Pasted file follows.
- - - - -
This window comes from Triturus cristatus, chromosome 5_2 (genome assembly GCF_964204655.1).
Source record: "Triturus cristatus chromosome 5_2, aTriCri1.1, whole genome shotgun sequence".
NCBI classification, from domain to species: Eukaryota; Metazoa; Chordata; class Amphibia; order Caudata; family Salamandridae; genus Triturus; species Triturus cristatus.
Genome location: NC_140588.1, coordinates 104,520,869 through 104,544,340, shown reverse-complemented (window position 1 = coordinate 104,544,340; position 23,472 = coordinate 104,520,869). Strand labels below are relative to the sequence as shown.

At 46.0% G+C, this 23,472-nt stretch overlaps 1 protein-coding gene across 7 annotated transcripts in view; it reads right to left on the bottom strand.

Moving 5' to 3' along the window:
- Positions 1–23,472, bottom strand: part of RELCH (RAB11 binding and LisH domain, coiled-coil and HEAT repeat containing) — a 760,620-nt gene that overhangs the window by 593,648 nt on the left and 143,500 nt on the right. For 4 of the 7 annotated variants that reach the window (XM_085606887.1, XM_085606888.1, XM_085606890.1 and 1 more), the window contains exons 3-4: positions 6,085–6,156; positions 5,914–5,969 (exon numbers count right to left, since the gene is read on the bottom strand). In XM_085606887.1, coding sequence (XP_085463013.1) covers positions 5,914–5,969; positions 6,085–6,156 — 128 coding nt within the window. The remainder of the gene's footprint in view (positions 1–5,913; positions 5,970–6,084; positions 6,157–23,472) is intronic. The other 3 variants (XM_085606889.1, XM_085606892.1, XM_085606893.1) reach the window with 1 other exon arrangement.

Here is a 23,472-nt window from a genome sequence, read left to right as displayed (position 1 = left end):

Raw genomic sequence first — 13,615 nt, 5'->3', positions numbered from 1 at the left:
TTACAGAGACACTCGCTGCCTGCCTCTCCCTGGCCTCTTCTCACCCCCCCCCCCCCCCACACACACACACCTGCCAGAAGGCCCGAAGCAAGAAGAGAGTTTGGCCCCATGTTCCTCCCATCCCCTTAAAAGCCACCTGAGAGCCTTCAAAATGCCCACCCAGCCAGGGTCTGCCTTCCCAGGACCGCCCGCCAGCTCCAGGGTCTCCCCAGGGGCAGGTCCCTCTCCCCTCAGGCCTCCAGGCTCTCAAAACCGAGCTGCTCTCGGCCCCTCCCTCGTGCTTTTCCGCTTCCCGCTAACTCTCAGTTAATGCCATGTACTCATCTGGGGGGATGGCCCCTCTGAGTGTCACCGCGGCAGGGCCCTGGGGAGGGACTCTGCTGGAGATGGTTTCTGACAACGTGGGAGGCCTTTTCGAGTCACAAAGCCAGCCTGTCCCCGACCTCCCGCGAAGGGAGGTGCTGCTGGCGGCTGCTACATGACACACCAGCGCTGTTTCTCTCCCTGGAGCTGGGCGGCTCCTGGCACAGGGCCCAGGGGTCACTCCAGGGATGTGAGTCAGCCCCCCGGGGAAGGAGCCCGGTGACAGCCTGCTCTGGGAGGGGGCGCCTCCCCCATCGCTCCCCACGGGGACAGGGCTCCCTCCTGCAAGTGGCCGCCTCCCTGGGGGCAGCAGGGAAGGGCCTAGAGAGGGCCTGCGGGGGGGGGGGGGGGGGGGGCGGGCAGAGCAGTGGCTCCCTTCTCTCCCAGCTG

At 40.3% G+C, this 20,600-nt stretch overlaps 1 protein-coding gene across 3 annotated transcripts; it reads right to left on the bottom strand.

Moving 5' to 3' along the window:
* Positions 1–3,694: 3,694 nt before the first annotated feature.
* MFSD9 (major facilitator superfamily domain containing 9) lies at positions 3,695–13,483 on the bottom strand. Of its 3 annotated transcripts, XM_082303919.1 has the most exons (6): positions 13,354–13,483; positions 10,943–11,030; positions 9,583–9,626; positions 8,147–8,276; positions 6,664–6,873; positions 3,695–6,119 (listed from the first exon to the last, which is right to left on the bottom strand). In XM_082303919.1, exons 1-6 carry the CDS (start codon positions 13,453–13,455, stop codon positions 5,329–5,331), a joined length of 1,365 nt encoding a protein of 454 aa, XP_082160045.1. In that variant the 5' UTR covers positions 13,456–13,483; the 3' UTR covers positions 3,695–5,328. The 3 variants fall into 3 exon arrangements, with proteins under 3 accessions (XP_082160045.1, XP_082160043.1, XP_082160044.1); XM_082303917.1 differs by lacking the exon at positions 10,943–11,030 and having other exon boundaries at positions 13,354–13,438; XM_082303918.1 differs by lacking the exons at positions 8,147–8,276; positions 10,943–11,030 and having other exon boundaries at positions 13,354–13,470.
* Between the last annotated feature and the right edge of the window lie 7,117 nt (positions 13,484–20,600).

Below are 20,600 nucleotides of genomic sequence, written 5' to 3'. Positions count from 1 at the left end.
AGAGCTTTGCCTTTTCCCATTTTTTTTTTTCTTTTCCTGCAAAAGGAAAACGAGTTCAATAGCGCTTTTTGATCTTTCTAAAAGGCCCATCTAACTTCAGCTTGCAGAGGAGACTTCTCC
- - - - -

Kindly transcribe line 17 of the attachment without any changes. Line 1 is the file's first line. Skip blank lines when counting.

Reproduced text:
AGAGCTTTGCCTTTTCCCATTTTTTTTTTTCTTTTCCTGCAAAAGGAAAACGAGTTCAATAGCGCTTTTTGATCTTTCTAAAAGGCCCATCTAACTTCAGCTTGCAGAGGAGACTTCTCC